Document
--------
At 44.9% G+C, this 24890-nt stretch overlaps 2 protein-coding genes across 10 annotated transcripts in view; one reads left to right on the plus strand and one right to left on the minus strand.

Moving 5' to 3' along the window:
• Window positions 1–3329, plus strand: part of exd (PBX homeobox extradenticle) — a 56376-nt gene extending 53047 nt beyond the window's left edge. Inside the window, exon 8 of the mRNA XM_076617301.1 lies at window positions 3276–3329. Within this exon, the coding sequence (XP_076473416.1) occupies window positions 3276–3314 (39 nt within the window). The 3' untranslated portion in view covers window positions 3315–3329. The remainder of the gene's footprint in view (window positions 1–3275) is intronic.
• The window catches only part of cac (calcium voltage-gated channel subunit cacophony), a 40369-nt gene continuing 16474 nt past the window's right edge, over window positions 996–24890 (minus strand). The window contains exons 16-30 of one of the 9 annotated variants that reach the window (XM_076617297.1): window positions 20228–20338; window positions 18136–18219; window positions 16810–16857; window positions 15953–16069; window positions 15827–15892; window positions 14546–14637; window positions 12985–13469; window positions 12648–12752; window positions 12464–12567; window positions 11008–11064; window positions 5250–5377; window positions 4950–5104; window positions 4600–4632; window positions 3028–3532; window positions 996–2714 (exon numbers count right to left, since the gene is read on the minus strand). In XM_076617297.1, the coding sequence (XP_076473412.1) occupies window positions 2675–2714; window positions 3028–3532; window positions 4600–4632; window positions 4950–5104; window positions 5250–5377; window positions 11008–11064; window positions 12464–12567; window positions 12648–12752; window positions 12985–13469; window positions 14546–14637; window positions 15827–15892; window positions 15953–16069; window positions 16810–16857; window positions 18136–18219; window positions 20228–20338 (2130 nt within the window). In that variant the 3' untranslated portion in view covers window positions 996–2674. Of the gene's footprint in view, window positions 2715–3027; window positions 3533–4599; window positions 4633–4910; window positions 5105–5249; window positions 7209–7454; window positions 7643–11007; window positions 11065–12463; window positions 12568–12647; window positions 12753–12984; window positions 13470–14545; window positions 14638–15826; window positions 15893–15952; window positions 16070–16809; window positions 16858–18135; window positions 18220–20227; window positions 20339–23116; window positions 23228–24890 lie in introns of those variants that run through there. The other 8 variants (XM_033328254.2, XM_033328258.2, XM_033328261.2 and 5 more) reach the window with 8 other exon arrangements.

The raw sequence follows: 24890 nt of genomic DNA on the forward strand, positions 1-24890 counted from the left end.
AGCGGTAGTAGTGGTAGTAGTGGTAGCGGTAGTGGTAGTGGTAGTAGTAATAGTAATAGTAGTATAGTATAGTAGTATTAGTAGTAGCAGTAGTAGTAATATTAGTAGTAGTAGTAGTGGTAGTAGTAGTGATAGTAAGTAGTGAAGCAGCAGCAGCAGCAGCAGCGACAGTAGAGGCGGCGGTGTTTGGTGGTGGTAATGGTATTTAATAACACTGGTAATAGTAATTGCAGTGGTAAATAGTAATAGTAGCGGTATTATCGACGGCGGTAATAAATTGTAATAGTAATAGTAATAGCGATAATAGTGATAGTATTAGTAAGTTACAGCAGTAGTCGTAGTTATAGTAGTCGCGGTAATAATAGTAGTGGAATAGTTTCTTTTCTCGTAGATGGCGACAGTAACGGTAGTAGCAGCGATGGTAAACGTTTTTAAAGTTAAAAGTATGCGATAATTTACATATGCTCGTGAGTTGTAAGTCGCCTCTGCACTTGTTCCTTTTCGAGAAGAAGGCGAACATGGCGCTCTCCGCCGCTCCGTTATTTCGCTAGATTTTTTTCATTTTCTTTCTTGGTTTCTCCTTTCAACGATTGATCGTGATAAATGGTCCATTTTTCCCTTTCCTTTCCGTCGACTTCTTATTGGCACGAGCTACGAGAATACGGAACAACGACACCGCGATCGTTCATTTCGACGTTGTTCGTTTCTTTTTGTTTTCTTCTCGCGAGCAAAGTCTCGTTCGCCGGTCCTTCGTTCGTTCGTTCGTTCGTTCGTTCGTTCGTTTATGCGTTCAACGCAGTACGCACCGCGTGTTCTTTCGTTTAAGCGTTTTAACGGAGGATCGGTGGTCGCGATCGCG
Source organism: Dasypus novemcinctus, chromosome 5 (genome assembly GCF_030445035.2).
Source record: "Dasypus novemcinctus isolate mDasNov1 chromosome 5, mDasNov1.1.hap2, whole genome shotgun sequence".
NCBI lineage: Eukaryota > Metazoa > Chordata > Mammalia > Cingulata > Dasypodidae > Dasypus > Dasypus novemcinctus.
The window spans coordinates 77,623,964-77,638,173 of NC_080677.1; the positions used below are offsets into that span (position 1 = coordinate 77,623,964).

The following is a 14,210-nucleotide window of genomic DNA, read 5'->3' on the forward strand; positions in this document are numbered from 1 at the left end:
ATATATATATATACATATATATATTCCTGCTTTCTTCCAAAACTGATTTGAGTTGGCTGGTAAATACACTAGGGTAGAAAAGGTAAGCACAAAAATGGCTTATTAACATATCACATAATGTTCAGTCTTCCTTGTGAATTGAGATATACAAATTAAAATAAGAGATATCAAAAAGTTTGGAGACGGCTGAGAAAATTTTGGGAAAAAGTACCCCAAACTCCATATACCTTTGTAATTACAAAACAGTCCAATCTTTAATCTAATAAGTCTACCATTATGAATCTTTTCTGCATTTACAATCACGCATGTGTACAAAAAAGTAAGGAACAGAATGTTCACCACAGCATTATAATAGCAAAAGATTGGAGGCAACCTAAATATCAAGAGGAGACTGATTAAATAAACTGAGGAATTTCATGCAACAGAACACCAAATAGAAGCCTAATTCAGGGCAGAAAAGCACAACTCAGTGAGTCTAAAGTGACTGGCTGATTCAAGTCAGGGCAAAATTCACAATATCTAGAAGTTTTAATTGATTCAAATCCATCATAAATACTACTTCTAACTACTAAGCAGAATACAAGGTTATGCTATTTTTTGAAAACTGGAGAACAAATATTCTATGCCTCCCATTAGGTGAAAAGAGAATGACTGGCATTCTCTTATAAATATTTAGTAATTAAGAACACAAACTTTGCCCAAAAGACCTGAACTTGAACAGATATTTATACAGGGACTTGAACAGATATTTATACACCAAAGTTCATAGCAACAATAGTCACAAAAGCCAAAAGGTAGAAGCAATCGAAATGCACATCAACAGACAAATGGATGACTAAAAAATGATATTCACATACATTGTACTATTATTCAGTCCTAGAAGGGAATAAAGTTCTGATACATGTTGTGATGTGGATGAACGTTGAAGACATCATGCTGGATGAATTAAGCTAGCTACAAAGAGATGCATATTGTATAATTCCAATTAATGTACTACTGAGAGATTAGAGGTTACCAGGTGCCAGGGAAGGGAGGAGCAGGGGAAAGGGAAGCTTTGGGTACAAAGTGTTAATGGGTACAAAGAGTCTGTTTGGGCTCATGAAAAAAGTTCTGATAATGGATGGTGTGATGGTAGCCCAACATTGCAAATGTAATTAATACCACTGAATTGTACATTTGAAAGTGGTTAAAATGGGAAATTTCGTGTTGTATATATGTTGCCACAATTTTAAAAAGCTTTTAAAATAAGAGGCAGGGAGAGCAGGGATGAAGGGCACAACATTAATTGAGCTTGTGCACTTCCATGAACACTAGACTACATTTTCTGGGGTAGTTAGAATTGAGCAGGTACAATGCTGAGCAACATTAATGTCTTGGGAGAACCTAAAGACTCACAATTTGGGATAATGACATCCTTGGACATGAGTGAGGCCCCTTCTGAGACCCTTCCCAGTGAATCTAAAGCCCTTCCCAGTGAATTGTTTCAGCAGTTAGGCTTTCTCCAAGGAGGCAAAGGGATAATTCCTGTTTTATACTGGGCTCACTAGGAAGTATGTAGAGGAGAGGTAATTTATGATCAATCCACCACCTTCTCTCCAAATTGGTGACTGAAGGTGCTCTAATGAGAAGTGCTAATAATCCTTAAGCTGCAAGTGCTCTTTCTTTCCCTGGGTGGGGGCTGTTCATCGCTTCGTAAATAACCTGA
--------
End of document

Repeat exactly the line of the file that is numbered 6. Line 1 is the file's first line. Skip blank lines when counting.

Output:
AGCGGTAGTAGTGGTAGTAGTGGTAGCGGTAGTGGTAGTGGTAGTAGTAATAGTAATAGTAGTATAGTATAGTAGTATTAGTAGTAGCAGTAGTAGTAATATTAGTAGTAGTAGTAGTGGTAGTAGTAGTGATAGTAAGTAGTGAAGCAGCAGCAGCAGCAGCAGCGACAGTAGAGGCGGCGGTGTTTGGTGGTGGTAATGGTATTTAATAACACTGGTAATAGTAATTGCAGTGGTAAATAGTAATAGTAGCGGTATTATCGACGGCGGTAATAAATTGTAATAGTAATAGTAATAGCGATAATAGTGATAGTATTAGTAAGTTACAGCAGTAGTCGTAGTTATAGTAGTCGCGGTAATAATAGTAGTGGAATAGTTTCTTTTCTCGTAGATGGCGACAGTAACGGTAGTAGCAGCGATGGTAAACGTTTTTAAAGTTAAAAGTATGCGATAATTTACATATGCTCGTGAGTTGTAAGTCGCCTCTGCACTTGTTCCTTTTCGAGAAGAAGGCGAACATGGCGCTCTCCGCCGCTCCGTTATTTCGCTAGATTTTTTTCATTTTCTTTCTTGGTTTCTCCTTTCAACGATTGATCGTGATAAATGGTCCATTTTTCCCTTTCCTTTCCGTCGACTTCTTATTGGCACGAGCTACGAGAATACGGAACAACGACACCGCGATCGTTCATTTCGACGTTGTTCGTTTCTTTTTGTTTTCTTCTCGCGAGCAAAGTCTCGTTCGCCGGTCCTTCGTTCGTTCGTTCGTTCGTTCGTTCGTTCGTTTATGCGTTCAACGCAGTACGCACCGCGTGTTCTTTCGTTTAAGCGTTTTAACGGAGGATCGGTGGTCGCGATCGCG